Addiction was their business plan and the key to their marketing strategy: They created a sophisticated marketing strategy called “Graduation.” This involved introducing new low-nicotine dip varieties flavored like candy and mint to get young users addicted, and giving away free samples of those starter products knowing that once users were addicted they would “graduate” to higher and higher nicotine varieties to satisfy their addiction, making it extremely difficult for them to ever quit.
They specifically targeted African-American men: They developed a “Black Marketing Program” including “Project Apollo” which used demographic data to target the largest African-American population centers nationwide. The project targeted African-American men who worked in settings where they could not smoke, along with those who were concerned about the health effects of smoking. They identified and advertised in “ethnic publications,” used Hall of Fame African-American football player Earl Campbell to market to this “untapped” market, and held live talent shows across the country where they gave away free samples of their highly addictive products without any warnings.
They specifically targeted minors: They shamelessly marketed to minors by developing sweet, fruit, and mint flavored product lines to appeal to them. Their own sales staff put it best, “Cherry Skoal is for someone who likes the taste of candy, if you know what I mean.” Internal documents show that they were aware that a significant proportion of their consumers were children, that they targeted this underage market, and that they even sent samples to underage users who wrote letters complaining that they could not afford their dip habit on their weekly allowance.
They specifically targeted college students and athletes: They created a nationwide college marketing program to get college students and athletes, who they referred to as “future growth base” addicted to their dip. They recruited students to give away free samples of their addictive products, especially to sports teams, and to develop peer pressure on campuses. This program was active at San Diego State University during the time Tony Gwynn was a student and athlete there, and he was provided with countless free samples by their college reps without any warnings. During that time, they sponsored a softball team called the “Skoal Brothers” at San Diego State University along with other on-campus events centered on using dip.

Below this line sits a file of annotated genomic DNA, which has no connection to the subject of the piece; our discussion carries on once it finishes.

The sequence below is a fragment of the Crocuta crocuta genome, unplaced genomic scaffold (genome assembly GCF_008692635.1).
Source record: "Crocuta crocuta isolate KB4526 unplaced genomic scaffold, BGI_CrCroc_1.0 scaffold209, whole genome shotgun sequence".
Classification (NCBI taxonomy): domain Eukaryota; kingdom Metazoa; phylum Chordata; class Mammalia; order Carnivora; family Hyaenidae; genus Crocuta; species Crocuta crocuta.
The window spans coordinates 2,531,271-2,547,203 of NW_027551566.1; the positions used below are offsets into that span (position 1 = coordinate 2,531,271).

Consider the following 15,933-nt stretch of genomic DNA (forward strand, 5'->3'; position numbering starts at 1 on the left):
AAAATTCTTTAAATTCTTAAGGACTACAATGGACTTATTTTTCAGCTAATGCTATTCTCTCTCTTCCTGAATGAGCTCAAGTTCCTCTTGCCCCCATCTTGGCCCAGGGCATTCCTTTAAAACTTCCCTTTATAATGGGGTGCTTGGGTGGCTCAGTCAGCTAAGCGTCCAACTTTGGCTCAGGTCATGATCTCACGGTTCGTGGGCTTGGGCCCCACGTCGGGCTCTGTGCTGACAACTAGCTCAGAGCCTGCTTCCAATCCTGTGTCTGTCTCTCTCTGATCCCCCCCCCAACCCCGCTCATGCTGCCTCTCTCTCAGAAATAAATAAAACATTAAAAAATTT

Tony was their perfect target and their plan worked on him: As an aspiring athlete, he saw and heard the ads during television and radio broadcasts of sports events and in sports magazines. He looked up to their sports figure spokesmen and received their message that using dip and being a sports star went together. At San Diego State, their campus reps gave him countless free samples of these addictive products, and he was especially targeted as a member of a sports team. And once his addiction was under way, he even sent off for more free samples through mail-in coupon offers. Their plan had worked, and years before the first warnings appeared on the labels he had turned into a self-described “tobacco-junkie.”
Tony developed cancer in his salivary gland: The salivary gland where Tony’s cancer developed has a duct leading to the same spot where he held their cancer-causing dip in his mouth all day for more than 30 years. A peer-reviewed and published epidemiological study by Dr. Gary Lyman, Co-Director of the Hutchinson Institute for Cancer Outcomes Research, establishes that users of dip are five times as likely as non-users to develop cancer of the salivary glands, and face greater risks of developing salivary cancer than people smoking up to 20 cigarettes per day.
Tony was an elite athlete who did not drink or smoke because he cared about his health and his performance: If he had known how addictive and harmful to his health dip was, he would not have used it during college, become addicted, and died so young.
Throughout his career, Tony actively worked to help kids and to be a positive role model to his fans: All the while, the defendants used his addiction to turn him into the ultimate walking billboard, transforming him into an unwitting promoter of deadly products to those same kids and fans who idolized him and who he worked so hard to help."